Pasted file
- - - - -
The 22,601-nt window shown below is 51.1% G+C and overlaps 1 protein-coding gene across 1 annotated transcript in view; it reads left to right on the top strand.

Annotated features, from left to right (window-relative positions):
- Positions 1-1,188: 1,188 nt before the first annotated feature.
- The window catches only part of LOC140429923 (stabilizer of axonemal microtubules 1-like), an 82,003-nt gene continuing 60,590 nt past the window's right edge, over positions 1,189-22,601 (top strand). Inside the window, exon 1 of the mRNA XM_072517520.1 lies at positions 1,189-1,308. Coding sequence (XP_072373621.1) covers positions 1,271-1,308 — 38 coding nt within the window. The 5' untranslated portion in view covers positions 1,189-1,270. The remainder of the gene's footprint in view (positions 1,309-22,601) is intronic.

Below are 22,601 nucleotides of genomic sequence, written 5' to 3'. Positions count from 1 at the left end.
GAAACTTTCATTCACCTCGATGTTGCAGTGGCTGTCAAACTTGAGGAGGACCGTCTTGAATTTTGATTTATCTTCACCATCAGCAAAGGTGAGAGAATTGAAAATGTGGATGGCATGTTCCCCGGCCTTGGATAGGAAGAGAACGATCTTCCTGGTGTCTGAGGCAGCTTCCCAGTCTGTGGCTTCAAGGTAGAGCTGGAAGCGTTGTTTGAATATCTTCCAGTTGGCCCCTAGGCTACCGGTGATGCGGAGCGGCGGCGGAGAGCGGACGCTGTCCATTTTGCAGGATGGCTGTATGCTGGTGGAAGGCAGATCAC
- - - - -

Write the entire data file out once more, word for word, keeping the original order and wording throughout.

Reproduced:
The 22,601-nt window shown below is 51.1% G+C and overlaps 1 protein-coding gene across 1 annotated transcript in view; it reads left to right on the top strand.

Annotated features, from left to right (window-relative positions):
- Positions 1-1,188: 1,188 nt before the first annotated feature.
- The window catches only part of LOC140429923 (stabilizer of axonemal microtubules 1-like), an 82,003-nt gene continuing 60,590 nt past the window's right edge, over positions 1,189-22,601 (top strand). Inside the window, exon 1 of the mRNA XM_072517520.1 lies at positions 1,189-1,308. Coding sequence (XP_072373621.1) covers positions 1,271-1,308 — 38 coding nt within the window. The 5' untranslated portion in view covers positions 1,189-1,270. The remainder of the gene's footprint in view (positions 1,309-22,601) is intronic.

Below are 22,601 nucleotides of genomic sequence, written 5' to 3'. Positions count from 1 at the left end.
GAAACTTTCATTCACCTCGATGTTGCAGTGGCTGTCAAACTTGAGGAGGACCGTCTTGAATTTTGATTTATCTTCACCATCAGCAAAGGTGAGAGAATTGAAAATGTGGATGGCATGTTCCCCGGCCTTGGATAGGAAGAGAACGATCTTCCTGGTGTCTGAGGCAGCTTCCCAGTCTGTGGCTTCAAGGTAGAGCTGGAAGCGTTGTTTGAATATCTTCCAGTTGGCCCCTAGGCTACCGGTGATGCGGAGCGGCGGCGGAGAGCGGACGCTGTCCATTTTGCAGGATGGCTGTATGCTGGTGGAAGGCAGATCAC